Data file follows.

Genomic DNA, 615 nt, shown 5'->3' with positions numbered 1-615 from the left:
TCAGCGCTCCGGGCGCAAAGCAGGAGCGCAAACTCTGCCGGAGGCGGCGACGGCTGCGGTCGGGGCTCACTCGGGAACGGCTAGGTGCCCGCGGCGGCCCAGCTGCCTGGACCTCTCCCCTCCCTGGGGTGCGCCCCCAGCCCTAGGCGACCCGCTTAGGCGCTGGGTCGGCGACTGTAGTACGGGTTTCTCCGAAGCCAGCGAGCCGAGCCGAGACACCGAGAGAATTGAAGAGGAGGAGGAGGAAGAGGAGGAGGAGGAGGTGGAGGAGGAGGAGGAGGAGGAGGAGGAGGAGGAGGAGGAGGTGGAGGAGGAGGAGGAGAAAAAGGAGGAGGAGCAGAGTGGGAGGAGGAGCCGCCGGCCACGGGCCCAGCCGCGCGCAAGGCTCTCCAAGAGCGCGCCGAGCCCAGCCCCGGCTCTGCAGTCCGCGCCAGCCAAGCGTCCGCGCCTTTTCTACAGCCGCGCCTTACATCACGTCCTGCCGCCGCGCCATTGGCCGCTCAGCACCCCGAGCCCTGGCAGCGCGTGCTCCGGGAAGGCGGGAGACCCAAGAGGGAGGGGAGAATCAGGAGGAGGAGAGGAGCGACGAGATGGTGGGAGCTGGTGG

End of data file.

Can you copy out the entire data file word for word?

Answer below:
Genomic DNA, 615 nt, shown 5'->3' with positions numbered 1-615 from the left:
TCAGCGCTCCGGGCGCAAAGCAGGAGCGCAAACTCTGCCGGAGGCGGCGACGGCTGCGGTCGGGGCTCACTCGGGAACGGCTAGGTGCCCGCGGCGGCCCAGCTGCCTGGACCTCTCCCCTCCCTGGGGTGCGCCCCCAGCCCTAGGCGACCCGCTTAGGCGCTGGGTCGGCGACTGTAGTACGGGTTTCTCCGAAGCCAGCGAGCCGAGCCGAGACACCGAGAGAATTGAAGAGGAGGAGGAGGAAGAGGAGGAGGAGGAGGTGGAGGAGGAGGAGGAGGAGGAGGAGGAGGAGGAGGAGGAGGTGGAGGAGGAGGAGGAGAAAAAGGAGGAGGAGCAGAGTGGGAGGAGGAGCCGCCGGCCACGGGCCCAGCCGCGCGCAAGGCTCTCCAAGAGCGCGCCGAGCCCAGCCCCGGCTCTGCAGTCCGCGCCAGCCAAGCGTCCGCGCCTTTTCTACAGCCGCGCCTTACATCACGTCCTGCCGCCGCGCCATTGGCCGCTCAGCACCCCGAGCCCTGGCAGCGCGTGCTCCGGGAAGGCGGGAGACCCAAGAGGGAGGGGAGAATCAGGAGGAGGAGAGGAGCGACGAGATGGTGGGAGCTGGTGG